What investors and landlords are facing now are uncontrolled supply and increased competition of what we possess, while our pool of customers (tenants or buyers) are not growing.

To buy any investment property in this market, we are already facing Loan-to-Value and TDSR restrictions. With 4 percent BSD, 7 to 15 percent ABSD, and 4 to 12 percent Seller Stamp Duty (SSD), it is almost impossible to come up with any ROI number that makes sense without using a faulty calculator or setting a wrong formula in Excel.

To investors and landlords, property is an investment measured by yield (annual rental income over property value). With interest rates and the cost of borrowing going up, either rental rates have to go up or property prices have to go down in order to enjoy the same yield. When can we expect to see it happen in this market?

Even if we are prepared to “subsidize” tenants to stay in our properties, or buy a home for our own stay, how can we rule out the possibility of our new neighbours going for collective sales? If we buy now, who can guarantee we will not lose our home immediately after buying it? Not to mention being forced to pay SSD after paying all the BSD, ABSD and legal fees.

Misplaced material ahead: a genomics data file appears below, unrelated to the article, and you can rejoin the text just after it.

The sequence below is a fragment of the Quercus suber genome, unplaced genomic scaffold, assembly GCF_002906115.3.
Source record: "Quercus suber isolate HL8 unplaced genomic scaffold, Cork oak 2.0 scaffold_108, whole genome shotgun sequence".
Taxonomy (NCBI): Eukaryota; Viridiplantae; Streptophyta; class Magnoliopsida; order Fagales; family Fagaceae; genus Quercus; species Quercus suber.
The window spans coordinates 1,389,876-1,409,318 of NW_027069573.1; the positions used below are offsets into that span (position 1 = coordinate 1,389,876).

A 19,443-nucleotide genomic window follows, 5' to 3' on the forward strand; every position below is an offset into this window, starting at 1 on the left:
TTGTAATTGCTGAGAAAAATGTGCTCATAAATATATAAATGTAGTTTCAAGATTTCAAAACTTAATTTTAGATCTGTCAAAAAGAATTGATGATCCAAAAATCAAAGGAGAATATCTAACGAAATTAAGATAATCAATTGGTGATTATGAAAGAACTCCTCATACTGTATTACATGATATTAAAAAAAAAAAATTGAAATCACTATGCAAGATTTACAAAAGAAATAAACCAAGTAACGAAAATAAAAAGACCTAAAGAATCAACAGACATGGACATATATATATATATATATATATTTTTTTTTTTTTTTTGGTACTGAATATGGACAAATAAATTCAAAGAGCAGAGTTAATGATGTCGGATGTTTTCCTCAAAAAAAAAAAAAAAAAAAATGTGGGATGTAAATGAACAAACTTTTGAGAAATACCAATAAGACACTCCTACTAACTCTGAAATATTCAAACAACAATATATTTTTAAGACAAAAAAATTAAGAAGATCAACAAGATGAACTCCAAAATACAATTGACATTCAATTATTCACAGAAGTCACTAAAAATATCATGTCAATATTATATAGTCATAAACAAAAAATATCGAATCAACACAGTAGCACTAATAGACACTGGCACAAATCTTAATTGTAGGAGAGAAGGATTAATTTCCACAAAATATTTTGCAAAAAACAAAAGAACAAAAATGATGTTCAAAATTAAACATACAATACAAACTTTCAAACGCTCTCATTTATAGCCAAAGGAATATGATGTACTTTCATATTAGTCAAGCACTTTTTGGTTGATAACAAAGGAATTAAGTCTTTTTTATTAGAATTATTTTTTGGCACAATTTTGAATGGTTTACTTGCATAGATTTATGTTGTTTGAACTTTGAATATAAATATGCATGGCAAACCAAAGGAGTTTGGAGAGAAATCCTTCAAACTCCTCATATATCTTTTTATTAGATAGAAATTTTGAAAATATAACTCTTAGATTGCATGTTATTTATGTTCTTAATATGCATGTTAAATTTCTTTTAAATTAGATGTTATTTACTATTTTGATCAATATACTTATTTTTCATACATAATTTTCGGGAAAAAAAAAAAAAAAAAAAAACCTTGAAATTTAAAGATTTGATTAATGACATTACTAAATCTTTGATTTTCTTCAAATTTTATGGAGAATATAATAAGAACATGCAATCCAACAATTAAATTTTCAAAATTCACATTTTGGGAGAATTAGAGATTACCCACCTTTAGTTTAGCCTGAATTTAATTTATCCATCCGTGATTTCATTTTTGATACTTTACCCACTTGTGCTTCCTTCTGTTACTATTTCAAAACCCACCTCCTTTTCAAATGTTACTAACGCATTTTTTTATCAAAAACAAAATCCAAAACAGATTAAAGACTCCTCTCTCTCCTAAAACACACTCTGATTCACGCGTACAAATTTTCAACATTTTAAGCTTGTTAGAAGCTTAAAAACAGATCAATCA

How fair is the property game?

It is sad but true that we (the property buyers) are actually the ones footing the bill of every single payment in the property buying game – down payment, agent commission, stamp duties, property tax, housing mortgage, legal fee, home renovation, etc.

We use our hard-earned money to directly or indirectly support all the stakeholders in the Singapore residential property market – namely the developers, builders, property agents, mortgage banks, loan consultants, conveyancing lawyers, stock brokers, industry analysts, property portals and Inland Revenue. And yet we can only play a supporting role passively behind the scene.

We homebuyers are no different from acting enthusiasts.

When the market is good, we are dispensable walk-ons in movies, voluntarily taking up non-speaking roles that fill up the crowd scenes (except we are the ones who have to pay rather than be paid).

When the market is bad, stakeholders in the movie industry who have made their money will leave. But we are left high and dry paying the debts of our depreciating liabilities.

A game is fun when everyone can take turns to play; when all the players have equal chances of winning; when it is a fair battle for all the opponents.

If this is not the case, is the game still fun to play? Or is it only fun to play for the obvious winner?

It is a game, after all. Whether you choose to play or not, it is up to you.

Let me end this post with lyrics from ABBA’s “The Winner Takes It All”:

I was in your arms
Thinking I belonged there
I figured it made sense
Building me a fence
Building me a home
Thinking I’d be strong there
But I was a fool
Playing by the rules

The gods may throw the dice
Their minds as cold as ice
And someone way down here
Loses someone dear
The winner takes it all
The loser has to fall
It’s simple and it’s plain
Why should I complain?

By guest contributor Property Soul, a successful property investor, blogger, and author of the No B.S. Guide to Property Investment.